Sunday, 8 December 2013
To an electric sweetie-munching local atmosphere of sugar-high frenzied anticipation, the Peter Pan story began to unfold with Wendy, her brothers and an alarmingly massive gallumping Nanny receiving a flying visit from Peter Pan who transports the children to Neverland. And it's in this enchanted faraway land from an immense glitter ball with a slow reveal that first emerges Su Pollard to humongous whooping and applause, back home in town and on stage where she belongs, brighter, better and bluer than ever as Mimi the Magical Mermaid, giving it her all with Nottingham lovingly giving it all right back at ya.
More pirate and Red Indian high jinx and musical numbers follow until the show is stopped and taken up another mind-bendingly awesome level by the the entrance of David Hasselhoff as Captain Hook, striding onto stage like a mighty towering panto Colossus, a jaw dropping spectacle dripping in brocade, feathers and tumbling jet-black ringlets. Knight Rider, Baywatch and Hoff gags a-plenty abound but it's his big number in the second act that gets those timbers permanently and forever shivered with Hoff commanding and commandeering the stage, legs apart in full-on actor's stance a mwha-ha-ha moustachioed-villian vision in white, accompanied by dancing girls and a cute pirate chorus in a billowing sea of dry ice as he belts and bellows his number like a singing Panto Titan and a Sight To Behold the likes of which You've Never Seen In Your Life.
Meanwhile there's some serious scene-stealing shenanigans afoot from Ben Nickless as Mr Smee with a naughtily delicious chocolate bedtime spoof of 50 Shades of Grey guaranteed to maul and tease you plus a freaky and screechingly funny Pamela Anderson tribute to boot and either ducking from those pesky water pistols, heartily indulging in a foam rock fight with dandy pirate men, singing-along or getting up and down for the Dance-Hoff, aint no way you'll be staying put in your seat when this show gets started, me hearties.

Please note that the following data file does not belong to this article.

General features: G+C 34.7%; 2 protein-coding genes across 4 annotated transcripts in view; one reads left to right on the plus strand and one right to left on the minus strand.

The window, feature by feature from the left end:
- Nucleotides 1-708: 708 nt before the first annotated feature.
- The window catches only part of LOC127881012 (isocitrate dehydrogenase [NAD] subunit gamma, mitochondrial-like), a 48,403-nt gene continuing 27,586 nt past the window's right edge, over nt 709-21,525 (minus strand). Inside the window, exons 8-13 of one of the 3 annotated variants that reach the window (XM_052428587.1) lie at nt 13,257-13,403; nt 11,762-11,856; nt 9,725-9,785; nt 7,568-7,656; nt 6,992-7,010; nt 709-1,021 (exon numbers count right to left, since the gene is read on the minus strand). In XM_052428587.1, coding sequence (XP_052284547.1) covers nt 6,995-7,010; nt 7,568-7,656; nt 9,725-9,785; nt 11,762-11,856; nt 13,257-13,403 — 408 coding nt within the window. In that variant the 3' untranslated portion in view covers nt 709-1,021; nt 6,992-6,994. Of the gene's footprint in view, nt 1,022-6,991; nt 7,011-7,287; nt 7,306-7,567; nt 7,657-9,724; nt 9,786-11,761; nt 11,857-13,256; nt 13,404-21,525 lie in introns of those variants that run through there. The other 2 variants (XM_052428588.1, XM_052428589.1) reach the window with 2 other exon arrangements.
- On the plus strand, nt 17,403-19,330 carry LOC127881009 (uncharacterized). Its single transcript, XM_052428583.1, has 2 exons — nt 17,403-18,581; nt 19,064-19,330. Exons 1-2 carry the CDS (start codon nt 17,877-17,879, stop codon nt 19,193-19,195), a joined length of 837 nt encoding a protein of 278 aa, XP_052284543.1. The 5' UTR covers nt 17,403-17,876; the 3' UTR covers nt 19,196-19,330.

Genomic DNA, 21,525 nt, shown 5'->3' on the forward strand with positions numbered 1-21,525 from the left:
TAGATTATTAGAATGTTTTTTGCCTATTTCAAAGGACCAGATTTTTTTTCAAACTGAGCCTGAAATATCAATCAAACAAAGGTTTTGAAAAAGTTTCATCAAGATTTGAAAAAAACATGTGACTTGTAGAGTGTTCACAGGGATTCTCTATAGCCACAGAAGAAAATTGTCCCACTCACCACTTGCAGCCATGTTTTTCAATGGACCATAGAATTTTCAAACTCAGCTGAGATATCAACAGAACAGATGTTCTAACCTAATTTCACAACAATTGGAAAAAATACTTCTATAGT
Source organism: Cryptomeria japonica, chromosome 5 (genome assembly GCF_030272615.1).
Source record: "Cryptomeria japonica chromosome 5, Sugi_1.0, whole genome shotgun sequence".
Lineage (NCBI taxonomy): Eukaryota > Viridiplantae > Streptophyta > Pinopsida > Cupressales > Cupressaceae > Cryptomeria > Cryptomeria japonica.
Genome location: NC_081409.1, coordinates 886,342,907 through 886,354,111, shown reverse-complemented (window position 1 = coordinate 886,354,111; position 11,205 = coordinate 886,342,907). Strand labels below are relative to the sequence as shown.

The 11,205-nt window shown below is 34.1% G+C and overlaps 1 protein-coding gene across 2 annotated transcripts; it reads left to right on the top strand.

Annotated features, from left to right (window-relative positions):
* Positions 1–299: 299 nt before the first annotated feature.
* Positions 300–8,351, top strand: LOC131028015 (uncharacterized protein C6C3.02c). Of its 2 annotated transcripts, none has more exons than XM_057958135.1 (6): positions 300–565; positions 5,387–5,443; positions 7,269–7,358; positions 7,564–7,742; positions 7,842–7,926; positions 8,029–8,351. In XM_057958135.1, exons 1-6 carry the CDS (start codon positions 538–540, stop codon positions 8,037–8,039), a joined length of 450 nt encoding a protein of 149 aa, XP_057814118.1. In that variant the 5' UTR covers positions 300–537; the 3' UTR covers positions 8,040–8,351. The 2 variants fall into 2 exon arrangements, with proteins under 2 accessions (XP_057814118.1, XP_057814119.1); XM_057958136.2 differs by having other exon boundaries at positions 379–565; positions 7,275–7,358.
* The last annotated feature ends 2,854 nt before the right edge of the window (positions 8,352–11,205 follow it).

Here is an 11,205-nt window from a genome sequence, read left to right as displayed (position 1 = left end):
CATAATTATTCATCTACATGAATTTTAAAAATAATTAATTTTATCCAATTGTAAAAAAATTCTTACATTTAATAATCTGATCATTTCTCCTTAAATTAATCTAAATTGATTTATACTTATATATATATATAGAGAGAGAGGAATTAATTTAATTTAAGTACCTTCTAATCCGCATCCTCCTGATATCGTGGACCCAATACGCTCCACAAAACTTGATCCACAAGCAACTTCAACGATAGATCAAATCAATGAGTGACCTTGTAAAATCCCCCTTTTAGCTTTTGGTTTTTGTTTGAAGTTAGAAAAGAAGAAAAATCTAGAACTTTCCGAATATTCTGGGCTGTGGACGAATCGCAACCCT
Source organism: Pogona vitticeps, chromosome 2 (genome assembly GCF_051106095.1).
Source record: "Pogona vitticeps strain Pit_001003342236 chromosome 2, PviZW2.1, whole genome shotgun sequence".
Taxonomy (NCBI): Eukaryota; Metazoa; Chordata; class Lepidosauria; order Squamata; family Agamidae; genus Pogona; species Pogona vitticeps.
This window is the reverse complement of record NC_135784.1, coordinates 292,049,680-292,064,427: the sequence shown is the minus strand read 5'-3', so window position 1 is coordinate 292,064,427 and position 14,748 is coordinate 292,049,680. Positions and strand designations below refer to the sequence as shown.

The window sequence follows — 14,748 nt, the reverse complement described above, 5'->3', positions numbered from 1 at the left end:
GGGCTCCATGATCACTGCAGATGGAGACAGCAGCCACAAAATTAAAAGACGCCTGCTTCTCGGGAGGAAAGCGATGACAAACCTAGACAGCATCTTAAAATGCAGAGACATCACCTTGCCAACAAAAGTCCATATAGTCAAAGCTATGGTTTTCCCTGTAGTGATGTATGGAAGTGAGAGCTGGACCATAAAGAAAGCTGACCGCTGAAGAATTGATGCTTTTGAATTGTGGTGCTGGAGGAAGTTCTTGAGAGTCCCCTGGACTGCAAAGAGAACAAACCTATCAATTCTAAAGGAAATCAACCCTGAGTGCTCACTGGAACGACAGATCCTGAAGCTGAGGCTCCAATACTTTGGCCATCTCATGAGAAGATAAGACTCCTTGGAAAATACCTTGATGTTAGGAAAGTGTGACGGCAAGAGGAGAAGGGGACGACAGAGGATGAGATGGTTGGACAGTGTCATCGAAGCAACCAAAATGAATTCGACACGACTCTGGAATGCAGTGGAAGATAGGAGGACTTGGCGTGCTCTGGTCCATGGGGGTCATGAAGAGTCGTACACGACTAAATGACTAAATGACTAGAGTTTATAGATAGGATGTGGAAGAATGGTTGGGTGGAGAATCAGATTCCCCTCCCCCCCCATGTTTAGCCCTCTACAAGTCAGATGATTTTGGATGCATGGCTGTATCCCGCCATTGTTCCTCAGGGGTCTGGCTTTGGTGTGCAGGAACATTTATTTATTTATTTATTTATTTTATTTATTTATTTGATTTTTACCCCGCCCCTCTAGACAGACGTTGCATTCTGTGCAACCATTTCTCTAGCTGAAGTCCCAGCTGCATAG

Clap your hands and believe! All hail and be upstanding for the Almighty King Hoff of Panto! Confidentially, we don't care who you have to Hassle for a ticket, just hoist up your mainsail and fly to the second star to the right and straight on till morning to the hands down best show in town and Nottingham event of the year, arrrr!
Full details of Peter Pan performance times and ticket prices can be found on the Theatre Royal website here
Monday, 28 October 2013
The bar will open on Friar Lane on the site of the former Nottingham Building Society building and is the work of Double Impact, the Nottingham-based drug and alcohol charity which received a grant of £340,419 from the Big Lottery Fund.
The bar will be run by permanent and voluntary staff and will offer opportunities to people in recovery to gain work experience, training and employment.
Sobar will follow a social enterprise model, where all profits generated will go back into the charity and allow Double Impact to expand the range of recovery services it offers.
The 60-seat venue is planning to be a 'creative, vibrant space by day and an alternative bar venue by night' and will also serve food in the daytime.
More information on Double Impact can be found on their website www.doubleimpact.org.uk.
Saturday, 26 October 2013
|Photo by Lee Goldup|
With their debut album Signals released in January hitting the number one spot in the iTunes Rock Chart as well as smashing into the Official UK Album Chart Top 40, Mallory Knox will be celebrating the release of a new expanded deluxe edition of their album with a UK tour that sees them play Nottingham Rock City this December.
The deluxe album includes Beggars, a Sarah Cox favourite and one of Zane Lowe's Hottest Records In The World and Lighthouse, the Radio 1 Review Show's 'Most Loved Track of 2012' as well as 5 bonus tracks, special artwork and some pre-order limited edition T-shirt bundles. Albums that are ordered through the band's store will also be signed by all members of Mallory Knox https://www.musicglue.com/mallory-knox/shop/
The Cambridge five-piece will play Nottingham Rock City on December 13 and ticket prices and full details can be found on the Rock City website here
Friday, 18 October 2013
We've just received highly confidential intel for Nottingham eyes only about a covert mission happening right here in the city calling for special recruits. Do you want to be trained in espionage and counter surveillance techniques? Have you got what it takes to become an undercover agent? Fancy stepping into a real life thriller brimming with intrigue, enigmas and surprises? Read on, if you dare...
Genesis of Cr0n is taking place in and around the streets of Nottingham from October 21-25 where special agents will be required to discover Cr0n's secret underground HQ and perform clandestine operations in real life venues as they work to to expose the evil Ministry of Provenance, mwah ha ha.
It's a thrilling and fantastic opportunity to take part in a new form of immersive theatre using a combination of pervasive gaming, new technology and real life locations and to top it all off - it's completely FREE!